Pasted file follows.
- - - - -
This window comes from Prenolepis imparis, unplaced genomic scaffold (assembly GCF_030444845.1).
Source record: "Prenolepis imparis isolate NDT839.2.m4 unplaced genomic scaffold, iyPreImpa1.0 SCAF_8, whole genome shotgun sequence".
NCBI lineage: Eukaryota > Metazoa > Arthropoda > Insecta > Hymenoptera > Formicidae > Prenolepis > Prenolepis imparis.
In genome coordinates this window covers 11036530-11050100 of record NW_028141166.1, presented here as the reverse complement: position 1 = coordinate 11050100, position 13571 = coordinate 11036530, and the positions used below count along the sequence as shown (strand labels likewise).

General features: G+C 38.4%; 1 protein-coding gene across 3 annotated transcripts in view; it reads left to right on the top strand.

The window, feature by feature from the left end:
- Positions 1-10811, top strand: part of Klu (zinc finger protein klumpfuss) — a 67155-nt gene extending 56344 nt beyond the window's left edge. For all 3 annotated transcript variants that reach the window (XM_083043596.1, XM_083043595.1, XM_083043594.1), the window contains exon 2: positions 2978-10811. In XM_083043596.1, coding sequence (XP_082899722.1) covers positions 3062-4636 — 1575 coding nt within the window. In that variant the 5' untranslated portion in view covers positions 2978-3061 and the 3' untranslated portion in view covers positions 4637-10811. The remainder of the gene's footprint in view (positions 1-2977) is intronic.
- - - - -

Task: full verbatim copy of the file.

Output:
This window comes from Prenolepis imparis, unplaced genomic scaffold (assembly GCF_030444845.1).
Source record: "Prenolepis imparis isolate NDT839.2.m4 unplaced genomic scaffold, iyPreImpa1.0 SCAF_8, whole genome shotgun sequence".
NCBI lineage: Eukaryota > Metazoa > Arthropoda > Insecta > Hymenoptera > Formicidae > Prenolepis > Prenolepis imparis.
In genome coordinates this window covers 11036530-11050100 of record NW_028141166.1, presented here as the reverse complement: position 1 = coordinate 11050100, position 13571 = coordinate 11036530, and the positions used below count along the sequence as shown (strand labels likewise).

General features: G+C 38.4%; 1 protein-coding gene across 3 annotated transcripts in view; it reads left to right on the top strand.

The window, feature by feature from the left end:
- Positions 1-10811, top strand: part of Klu (zinc finger protein klumpfuss) — a 67155-nt gene extending 56344 nt beyond the window's left edge. For all 3 annotated transcript variants that reach the window (XM_083043596.1, XM_083043595.1, XM_083043594.1), the window contains exon 2: positions 2978-10811. In XM_083043596.1, coding sequence (XP_082899722.1) covers positions 3062-4636 — 1575 coding nt within the window. In that variant the 5' untranslated portion in view covers positions 2978-3061 and the 3' untranslated portion in view covers positions 4637-10811. The remainder of the gene's footprint in view (positions 1-2977) is intronic.